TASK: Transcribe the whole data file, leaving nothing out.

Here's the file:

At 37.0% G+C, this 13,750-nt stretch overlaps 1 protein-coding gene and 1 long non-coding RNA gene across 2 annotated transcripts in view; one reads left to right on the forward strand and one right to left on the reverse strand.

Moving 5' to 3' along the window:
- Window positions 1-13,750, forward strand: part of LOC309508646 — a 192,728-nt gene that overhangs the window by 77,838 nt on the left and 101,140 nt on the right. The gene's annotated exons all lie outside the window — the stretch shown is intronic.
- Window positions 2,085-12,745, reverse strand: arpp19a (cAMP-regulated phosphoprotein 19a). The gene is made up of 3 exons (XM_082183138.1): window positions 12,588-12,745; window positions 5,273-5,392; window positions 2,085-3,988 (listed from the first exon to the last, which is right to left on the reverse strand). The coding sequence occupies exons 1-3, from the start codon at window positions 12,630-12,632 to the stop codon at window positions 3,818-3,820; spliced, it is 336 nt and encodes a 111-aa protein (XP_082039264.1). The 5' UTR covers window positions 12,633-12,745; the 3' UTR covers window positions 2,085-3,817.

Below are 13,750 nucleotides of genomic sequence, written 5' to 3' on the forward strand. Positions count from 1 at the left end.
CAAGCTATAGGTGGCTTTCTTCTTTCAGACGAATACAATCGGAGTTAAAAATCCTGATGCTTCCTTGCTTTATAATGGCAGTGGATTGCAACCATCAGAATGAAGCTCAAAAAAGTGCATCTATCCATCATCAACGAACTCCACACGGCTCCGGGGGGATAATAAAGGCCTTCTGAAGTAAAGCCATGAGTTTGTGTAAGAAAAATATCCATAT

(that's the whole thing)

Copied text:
At 37.0% G+C, this 13,750-nt stretch overlaps 1 protein-coding gene and 1 long non-coding RNA gene across 2 annotated transcripts in view; one reads left to right on the forward strand and one right to left on the reverse strand.

Moving 5' to 3' along the window:
- Window positions 1-13,750, forward strand: part of LOC309508646 — a 192,728-nt gene that overhangs the window by 77,838 nt on the left and 101,140 nt on the right. The gene's annotated exons all lie outside the window — the stretch shown is intronic.
- Window positions 2,085-12,745, reverse strand: arpp19a (cAMP-regulated phosphoprotein 19a). The gene is made up of 3 exons (XM_082183138.1): window positions 12,588-12,745; window positions 5,273-5,392; window positions 2,085-3,988 (listed from the first exon to the last, which is right to left on the reverse strand). The coding sequence occupies exons 1-3, from the start codon at window positions 12,630-12,632 to the stop codon at window positions 3,818-3,820; spliced, it is 336 nt and encodes a 111-aa protein (XP_082039264.1). The 5' UTR covers window positions 12,633-12,745; the 3' UTR covers window positions 2,085-3,817.

Below are 13,750 nucleotides of genomic sequence, written 5' to 3' on the forward strand. Positions count from 1 at the left end.
CAAGCTATAGGTGGCTTTCTTCTTTCAGACGAATACAATCGGAGTTAAAAATCCTGATGCTTCCTTGCTTTATAATGGCAGTGGATTGCAACCATCAGAATGAAGCTCAAAAAAGTGCATCTATCCATCATCAACGAACTCCACACGGCTCCGGGGGGATAATAAAGGCCTTCTGAAGTAAAGCCATGAGTTTGTGTAAGAAAAATATCCATAT